Now keep in mind this is not a large place. There are 50 or so people living here. The homes are the typical box like structures. Some have doors and windows…others do not. There weren’t many people out but we did run into a very sweet lady named Kinnie. She was sitting outside of her house shucking nui (coconut). This village processes coconut oil and sells it to support their people.
Kinnie is sitting on this wood plank about four inches wide. It had a scraping tool screwed into the end of it. The weight of her body holds the plank down and she uses the tool to scrape the flesh from the inside of the coconuts. It’s hard work to be sure! She was surrounded by coconut shells and chickens. Chickens? Yes…chickens. There was a rooster and lots of chicks. They scavenge the discarded coconut shells for food. Kinnie’s daughter who is maybe three years old was running around naked as a J-bird while mama worked the coconut shells. She was so precious and just stared at us and smiled the entire time.
After chatting with Kinnie for ten minutes or so she let me get a picture with her and then we were on our way. Walking through the village was a bit treacherous as there are big holes everywhere from the large land crabs that inhabit the island. Fortunately for the villagers these things are good eating. Of course they come out at night and many of these homes don’t have doors. Just imagine getting up in the middle of the night to make a pee run and hearing these big things scurrying across your floor….or worse yet….grabbing one of your toes! Yikes! (To see one of these things, CLICK HERE…it’s the 3rd photo down.)
Every so often a woman or child would come out of their home to say,“Bula” and chat for a moment or two. We saw a couple of young men “mowing” the grass around the homes. They do this with weed eaters. Considering how well manicured things seem to be this must surely be a full time job.
The church in the village is actually pretty large considering only around 50 people live here. Most likely others from nearby villages attend here as well which would account for the size.
The village seemed a bit smaller than Chief Abraham had said but it’s a Monday so it’s possible many were out fishing or had gone to get provisions from nearby islands. We enjoyed our walk around even if we did feel a bit out of place. About halfway through the village we came upon a very sweet woman named Filipina. She was probably in her fifties and was dressed in mismatched clothing, which is so often the case here in the islands but her smile was bright and welcoming and we could see she had a spirit filled with warmth.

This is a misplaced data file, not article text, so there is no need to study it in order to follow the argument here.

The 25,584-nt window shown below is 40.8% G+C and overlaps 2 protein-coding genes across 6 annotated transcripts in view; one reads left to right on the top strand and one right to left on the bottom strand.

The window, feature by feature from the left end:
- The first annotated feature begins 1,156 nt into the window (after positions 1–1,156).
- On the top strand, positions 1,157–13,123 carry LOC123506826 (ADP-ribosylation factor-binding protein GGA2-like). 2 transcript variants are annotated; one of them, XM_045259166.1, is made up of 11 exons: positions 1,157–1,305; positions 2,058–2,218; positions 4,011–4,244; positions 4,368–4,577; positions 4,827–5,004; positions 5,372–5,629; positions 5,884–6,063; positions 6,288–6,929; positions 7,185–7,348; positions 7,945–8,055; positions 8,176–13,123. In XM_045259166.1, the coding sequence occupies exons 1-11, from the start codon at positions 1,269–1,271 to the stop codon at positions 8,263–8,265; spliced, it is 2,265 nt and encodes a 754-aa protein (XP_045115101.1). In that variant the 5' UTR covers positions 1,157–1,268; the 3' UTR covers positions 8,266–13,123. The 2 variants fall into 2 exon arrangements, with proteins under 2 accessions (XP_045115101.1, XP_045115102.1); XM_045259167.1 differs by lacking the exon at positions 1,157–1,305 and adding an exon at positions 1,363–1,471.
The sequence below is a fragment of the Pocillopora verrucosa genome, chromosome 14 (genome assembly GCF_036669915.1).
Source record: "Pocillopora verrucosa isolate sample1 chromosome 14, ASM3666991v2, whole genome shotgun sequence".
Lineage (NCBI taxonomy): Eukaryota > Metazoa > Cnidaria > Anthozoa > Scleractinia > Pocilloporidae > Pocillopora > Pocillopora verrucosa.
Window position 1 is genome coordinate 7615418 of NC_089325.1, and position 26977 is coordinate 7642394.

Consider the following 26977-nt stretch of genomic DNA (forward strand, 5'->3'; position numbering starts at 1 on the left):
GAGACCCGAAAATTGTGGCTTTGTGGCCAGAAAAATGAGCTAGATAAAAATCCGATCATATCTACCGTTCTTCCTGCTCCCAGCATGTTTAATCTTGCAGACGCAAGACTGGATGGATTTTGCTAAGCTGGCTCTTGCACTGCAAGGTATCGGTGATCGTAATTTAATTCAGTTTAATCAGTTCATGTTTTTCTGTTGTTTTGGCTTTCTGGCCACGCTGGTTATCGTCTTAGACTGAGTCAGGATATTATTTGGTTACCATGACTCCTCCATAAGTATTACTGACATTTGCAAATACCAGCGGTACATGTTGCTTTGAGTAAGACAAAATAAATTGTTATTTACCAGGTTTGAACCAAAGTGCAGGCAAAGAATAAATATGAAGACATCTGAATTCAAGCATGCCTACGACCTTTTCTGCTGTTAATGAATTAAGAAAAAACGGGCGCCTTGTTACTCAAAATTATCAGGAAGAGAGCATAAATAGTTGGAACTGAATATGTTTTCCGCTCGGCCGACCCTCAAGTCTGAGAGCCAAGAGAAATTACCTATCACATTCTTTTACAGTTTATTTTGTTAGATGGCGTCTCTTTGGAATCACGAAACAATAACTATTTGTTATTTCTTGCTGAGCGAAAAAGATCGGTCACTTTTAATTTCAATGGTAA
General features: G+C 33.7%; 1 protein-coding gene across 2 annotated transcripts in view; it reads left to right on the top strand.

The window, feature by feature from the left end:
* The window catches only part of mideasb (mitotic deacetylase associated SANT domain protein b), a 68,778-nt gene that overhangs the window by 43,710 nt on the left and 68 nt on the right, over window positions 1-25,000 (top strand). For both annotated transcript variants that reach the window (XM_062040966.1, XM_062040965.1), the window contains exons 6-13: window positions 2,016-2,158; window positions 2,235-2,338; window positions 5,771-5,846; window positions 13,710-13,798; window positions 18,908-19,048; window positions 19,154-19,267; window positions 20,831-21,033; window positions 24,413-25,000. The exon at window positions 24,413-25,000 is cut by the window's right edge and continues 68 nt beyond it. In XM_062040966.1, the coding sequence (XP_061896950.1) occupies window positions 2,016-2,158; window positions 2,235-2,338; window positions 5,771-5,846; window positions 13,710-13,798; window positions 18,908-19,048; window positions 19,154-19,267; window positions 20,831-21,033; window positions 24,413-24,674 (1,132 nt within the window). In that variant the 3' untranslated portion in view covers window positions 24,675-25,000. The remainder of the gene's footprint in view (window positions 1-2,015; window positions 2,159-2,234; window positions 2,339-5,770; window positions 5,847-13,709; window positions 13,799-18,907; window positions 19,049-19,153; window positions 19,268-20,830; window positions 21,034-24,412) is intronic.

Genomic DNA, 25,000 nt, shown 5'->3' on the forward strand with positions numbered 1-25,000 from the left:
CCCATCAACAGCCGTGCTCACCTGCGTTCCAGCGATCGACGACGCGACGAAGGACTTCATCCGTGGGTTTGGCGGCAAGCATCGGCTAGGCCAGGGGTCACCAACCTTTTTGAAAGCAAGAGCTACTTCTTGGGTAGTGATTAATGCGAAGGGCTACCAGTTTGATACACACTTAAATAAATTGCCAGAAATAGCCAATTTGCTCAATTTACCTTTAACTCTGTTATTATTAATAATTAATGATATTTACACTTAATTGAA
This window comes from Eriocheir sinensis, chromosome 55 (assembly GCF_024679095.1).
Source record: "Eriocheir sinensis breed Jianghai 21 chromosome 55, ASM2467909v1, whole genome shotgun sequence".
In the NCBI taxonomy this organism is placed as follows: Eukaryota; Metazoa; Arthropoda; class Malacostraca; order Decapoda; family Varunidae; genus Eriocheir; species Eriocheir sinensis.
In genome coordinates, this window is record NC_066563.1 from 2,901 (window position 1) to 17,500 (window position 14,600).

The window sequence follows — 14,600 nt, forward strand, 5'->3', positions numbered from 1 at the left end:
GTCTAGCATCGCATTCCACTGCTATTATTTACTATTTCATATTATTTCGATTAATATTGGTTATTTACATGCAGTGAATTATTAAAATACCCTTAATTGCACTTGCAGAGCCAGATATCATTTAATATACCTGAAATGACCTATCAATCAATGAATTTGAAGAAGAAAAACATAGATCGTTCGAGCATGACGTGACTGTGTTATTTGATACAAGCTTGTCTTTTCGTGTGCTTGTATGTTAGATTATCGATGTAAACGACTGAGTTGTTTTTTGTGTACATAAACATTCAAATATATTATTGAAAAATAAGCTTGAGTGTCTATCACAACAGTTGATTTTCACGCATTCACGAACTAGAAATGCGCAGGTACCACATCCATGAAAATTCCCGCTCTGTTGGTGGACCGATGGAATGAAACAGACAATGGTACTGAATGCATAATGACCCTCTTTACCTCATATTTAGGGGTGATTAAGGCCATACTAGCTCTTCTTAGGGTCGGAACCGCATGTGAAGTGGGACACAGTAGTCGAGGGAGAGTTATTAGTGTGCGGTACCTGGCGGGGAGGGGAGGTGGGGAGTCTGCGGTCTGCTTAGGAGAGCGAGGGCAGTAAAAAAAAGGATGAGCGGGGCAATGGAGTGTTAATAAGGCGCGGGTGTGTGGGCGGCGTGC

Filipina appeared at her doorway welcoming us with a hearty “Bula” and that wonderful smile. She asked if we wanted any janina (banana). Not wanting to disappoint her we said we’d love some. Of course we knew they would not be free but we never think twice about paying for something these kind people offer as long as it has value and is something we want.
We left our shoes at the door as Filipina welcomed us into her humble home. It consisted of three rooms. There were two bedrooms and a main living area. The entire place was probably only a couple of hundred square feet. The floor was covered with woven mats and in the doorways and windows hung brightly colored fabric curtains of varying patterns. In the main room on one wall were a couple of faded photos of family members and an official looking certificate regarding a child’s graduation from kindergarten. Above them was a painted tree branch that held small stuffed animals. Believe it or not in one corner there was a 32” flat screen TV and a DVD player with DVDs scattered about in front of it. They obviously don’t have cable but they do have solar power, which we guess would allow them to view a movie now and then. There wasn’t much in the way of furniture. We saw beds in the bedrooms. Actually there were more like mattresses on the floor. There were two very small cabinets in the main room. One held the TV and the other was likely for food as it had some mismatched dishes sitting on the top of it. There were two chairs in the main room as well. Filipina offered for us to sit in the chairs but we opted to sit on the floor with her.
We chatted as another woman (don’t remember her name) harvested the janina and some pawpaw (papaya) for us. The chat with these ladies was much warmer and more welcoming than our time with Chief Abraham to be sure. We spent fifteen or twenty minutes with them. Our fruit cost us $15 Fijian or approximately $7 USD. The time there was worth twice the price but soon it was time to move on and so we bid farewell to these lovely women and moved along.
Our tour through the rest of the village was quiet. We stopped to check out the lali drum that sits beside the church and calls the villagers to service on Sundays. Dan is fascinated with these things. Something tells me someday we will have one of our own.